There are many published studies that have looked at the benefits of carbohydrate-restricted diets, with one of great interest published in Nutrition & Metabolism in 2005. This paper found that in 21 type 2 diabetics, a 16 week restriction of carbohydrates to a goal of less than 20g per day led to massive improvements in metabolic health. On average, the participants' HbA1c decreased from 7.5% to 6.3%, they lost almost 10kg of weight and their triglycerides decreased by 46%. Looking specifically at the HbA1c, this represents the participants going from being diabetic, back to being pre-diabetic.
Finally, 7 participants totally discontinued their diabetes medication, 10 reduced it whereas 4 of the participants were unchanged. In their entirety, these are very impressive results. Limiting, or totally discontinuing diabetes medication is a great benefit for many diabetics, given the common side effects such as gastrointestinal issues, kidney complications and weight-gain.
Furthermore, a study from 2012 that looked at evidence from nearly 10,000 patients showed that metformin – the most widely prescribed T2DM drug - did not improve all-cause mortality, heart disease risk, or the occurrence of heart attacks, strokes, vascular disease or leg amputations. In a similar vein, insulin injections for type 2 diabetes have actually been associated with an increase in diabetes complications, cancer and all-cause mortality. A huge failure of modern medicines it seems.
How Do Carbohydrate Restricted Diets Compare to Low Fat Diets for Diabetics?
How do restricted carbohydrate diets (low or very low) compare with low fat diets – the one that on-the-whole, the NHS and UK dieticians currently recommend for diabetes management?
One of the most recent studies published found that over a 12 month period, a low carbohydrate diet led to superior weight-loss, improvements in HbA1c and reductions in medication usage. The researchers reported that 60% of the participants who received the low carbohydrate treatment discontinued their medication, which is in stark contrast to the zero participants in the low fat group.
Similar impressive findings were seen in another study which was 32 weeks in duration. It was found that a very low carbohydrate diet paired with an online lifestyle support programme led to significant reductions in HbA1c, body weight and triglyceride levels when compared to a low fat diet with the same online support.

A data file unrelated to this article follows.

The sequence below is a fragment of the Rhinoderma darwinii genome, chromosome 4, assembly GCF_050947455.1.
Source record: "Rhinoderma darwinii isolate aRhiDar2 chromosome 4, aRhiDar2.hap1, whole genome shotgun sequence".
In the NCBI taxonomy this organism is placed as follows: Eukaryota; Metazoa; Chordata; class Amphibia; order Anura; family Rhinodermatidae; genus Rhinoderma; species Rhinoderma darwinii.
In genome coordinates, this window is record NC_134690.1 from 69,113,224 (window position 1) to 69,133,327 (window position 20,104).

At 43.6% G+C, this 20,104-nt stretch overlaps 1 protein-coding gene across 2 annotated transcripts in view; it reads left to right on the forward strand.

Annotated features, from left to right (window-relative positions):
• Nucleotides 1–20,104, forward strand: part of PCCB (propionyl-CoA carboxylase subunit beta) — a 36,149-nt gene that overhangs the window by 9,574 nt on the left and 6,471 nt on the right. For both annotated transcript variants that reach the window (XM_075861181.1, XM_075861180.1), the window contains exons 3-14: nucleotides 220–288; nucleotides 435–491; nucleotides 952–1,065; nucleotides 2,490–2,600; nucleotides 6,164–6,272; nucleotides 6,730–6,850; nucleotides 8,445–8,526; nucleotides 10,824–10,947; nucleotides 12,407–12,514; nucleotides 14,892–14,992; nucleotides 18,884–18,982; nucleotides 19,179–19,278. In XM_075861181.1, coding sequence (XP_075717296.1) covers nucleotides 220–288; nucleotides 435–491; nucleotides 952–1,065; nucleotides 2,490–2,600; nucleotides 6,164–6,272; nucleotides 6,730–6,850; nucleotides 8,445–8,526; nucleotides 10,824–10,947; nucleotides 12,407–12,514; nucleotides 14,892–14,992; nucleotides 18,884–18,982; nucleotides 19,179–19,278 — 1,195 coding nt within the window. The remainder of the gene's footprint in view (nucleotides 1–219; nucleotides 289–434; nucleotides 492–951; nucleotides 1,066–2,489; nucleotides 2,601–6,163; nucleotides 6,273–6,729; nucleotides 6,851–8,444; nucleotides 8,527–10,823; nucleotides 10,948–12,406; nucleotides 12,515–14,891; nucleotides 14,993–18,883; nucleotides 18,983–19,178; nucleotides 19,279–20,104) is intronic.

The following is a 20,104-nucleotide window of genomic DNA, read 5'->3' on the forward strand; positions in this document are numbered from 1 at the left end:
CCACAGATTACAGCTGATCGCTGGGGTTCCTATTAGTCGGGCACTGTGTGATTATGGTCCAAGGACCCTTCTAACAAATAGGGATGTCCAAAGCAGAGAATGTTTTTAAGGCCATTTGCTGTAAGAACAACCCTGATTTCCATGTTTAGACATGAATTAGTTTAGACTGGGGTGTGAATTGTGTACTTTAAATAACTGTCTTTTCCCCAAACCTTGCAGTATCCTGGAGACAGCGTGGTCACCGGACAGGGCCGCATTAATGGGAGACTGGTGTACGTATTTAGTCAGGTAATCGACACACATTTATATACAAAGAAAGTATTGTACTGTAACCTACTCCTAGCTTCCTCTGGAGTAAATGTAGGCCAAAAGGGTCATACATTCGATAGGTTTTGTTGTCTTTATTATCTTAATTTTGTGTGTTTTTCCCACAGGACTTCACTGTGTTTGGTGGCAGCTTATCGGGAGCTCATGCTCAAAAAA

Most impressive was that more than half the participants in the low carbohydrate group reduced their HbA1c below 6.5%, with 3 of the participants getting below 6%, showing a remission of diabetes.
This hot topic of conversation was also further assessed recently in a meta-analysis of randomised control trials published last year in the European Journal of Clinical Nutrition. A meta-analysis of randomised control trials is considered the gold standard of scientific evidence, as it uses statistical analytical techniques to collate the results of numerous high-quality studies. The researchers reviewed 18 studies, involving over 2200 participants. They found that a low carbohydrate eating plan led to significant improvements in HbA1c, HDL (‘good') cholesterol, triglycerides, systolic blood pressure and a reduced need for diabetes medication.
The researchers however found no significant difference in weight loss, total cholesterol, LDL (‘bad') cholesterol or diastolic blood pressure. It is surprising that the meta-analysis found no significant improvements in weight loss from carbohydrate restriction, given that many studies show a benefit. Even though carbohydrate-restricted diets appear to be superior, many participants of research studies still seem to do reasonably well on a low fat diet however.
One study which showed this was published in Diabetes Care in 2014. The researchers found that over a 6 month period, a low fat diet was as effective as a low carbohydrate diet for improving weight-loss, blood pressure, fasting blood sugar levels and LDL cholesterol.
Conversely, the low carbohydrate diet was superior in terms of HbA1c, HDL cholesterol, triglycerides, blood sugar variability and medication need. Very similar findings were reported by the same research group the following year. It was found that over a one year period, a high carbohydrate, low fat diet was just as effective as a low carbohydrate diet for decreasing bodyweight, blood pressure, HbA1c, fasting glucose and LDL cholesterol.
However the low carbohydrate diet was again found to be superior for reducing medication needs, blood sugar variability, triglycerides and HDL cholesterol. These results from the above studies show that although a low fat ‘conventional' diet can be useful for improving markers of diabetes and metabolic disease, carbohydrate restricted diets, either low or very low, are in many ways superior. It is of interest to note that in the above studies mentioned, not one variable measured was significantly better in the low fat compared to the low carbohydrate diets.